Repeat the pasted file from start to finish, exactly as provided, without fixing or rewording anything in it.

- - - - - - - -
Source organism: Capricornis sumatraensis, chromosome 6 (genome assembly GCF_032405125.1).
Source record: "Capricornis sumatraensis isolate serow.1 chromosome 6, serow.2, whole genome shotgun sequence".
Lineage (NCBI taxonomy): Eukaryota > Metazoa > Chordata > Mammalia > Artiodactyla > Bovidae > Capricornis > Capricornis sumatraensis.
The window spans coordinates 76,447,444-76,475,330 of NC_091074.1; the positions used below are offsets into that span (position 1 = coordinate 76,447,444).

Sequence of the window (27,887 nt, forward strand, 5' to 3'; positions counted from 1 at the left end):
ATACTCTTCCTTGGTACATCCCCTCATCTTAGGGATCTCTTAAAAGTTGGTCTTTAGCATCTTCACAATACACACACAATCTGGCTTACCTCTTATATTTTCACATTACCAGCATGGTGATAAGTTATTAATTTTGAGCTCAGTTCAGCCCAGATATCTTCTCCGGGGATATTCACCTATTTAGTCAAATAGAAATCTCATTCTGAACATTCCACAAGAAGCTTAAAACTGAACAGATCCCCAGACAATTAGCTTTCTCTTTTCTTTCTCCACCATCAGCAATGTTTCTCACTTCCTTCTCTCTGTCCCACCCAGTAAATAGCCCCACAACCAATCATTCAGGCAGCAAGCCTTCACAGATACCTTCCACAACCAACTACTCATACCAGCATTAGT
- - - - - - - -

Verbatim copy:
Source organism: Capricornis sumatraensis, chromosome 6 (genome assembly GCF_032405125.1).
Source record: "Capricornis sumatraensis isolate serow.1 chromosome 6, serow.2, whole genome shotgun sequence".
Lineage (NCBI taxonomy): Eukaryota > Metazoa > Chordata > Mammalia > Artiodactyla > Bovidae > Capricornis > Capricornis sumatraensis.
The window spans coordinates 76,447,444-76,475,330 of NC_091074.1; the positions used below are offsets into that span (position 1 = coordinate 76,447,444).

Sequence of the window (27,887 nt, forward strand, 5' to 3'; positions counted from 1 at the left end):
ATACTCTTCCTTGGTACATCCCCTCATCTTAGGGATCTCTTAAAAGTTGGTCTTTAGCATCTTCACAATACACACACAATCTGGCTTACCTCTTATATTTTCACATTACCAGCATGGTGATAAGTTATTAATTTTGAGCTCAGTTCAGCCCAGATATCTTCTCCGGGGATATTCACCTATTTAGTCAAATAGAAATCTCATTCTGAACATTCCACAAGAAGCTTAAAACTGAACAGATCCCCAGACAATTAGCTTTCTCTTTTCTTTCTCCACCATCAGCAATGTTTCTCACTTCCTTCTCTCTGTCCCACCCAGTAAATAGCCCCACAACCAATCATTCAGGCAGCAAGCCTTCACAGATACCTTCCACAACCAACTACTCATACCAGCATTAGT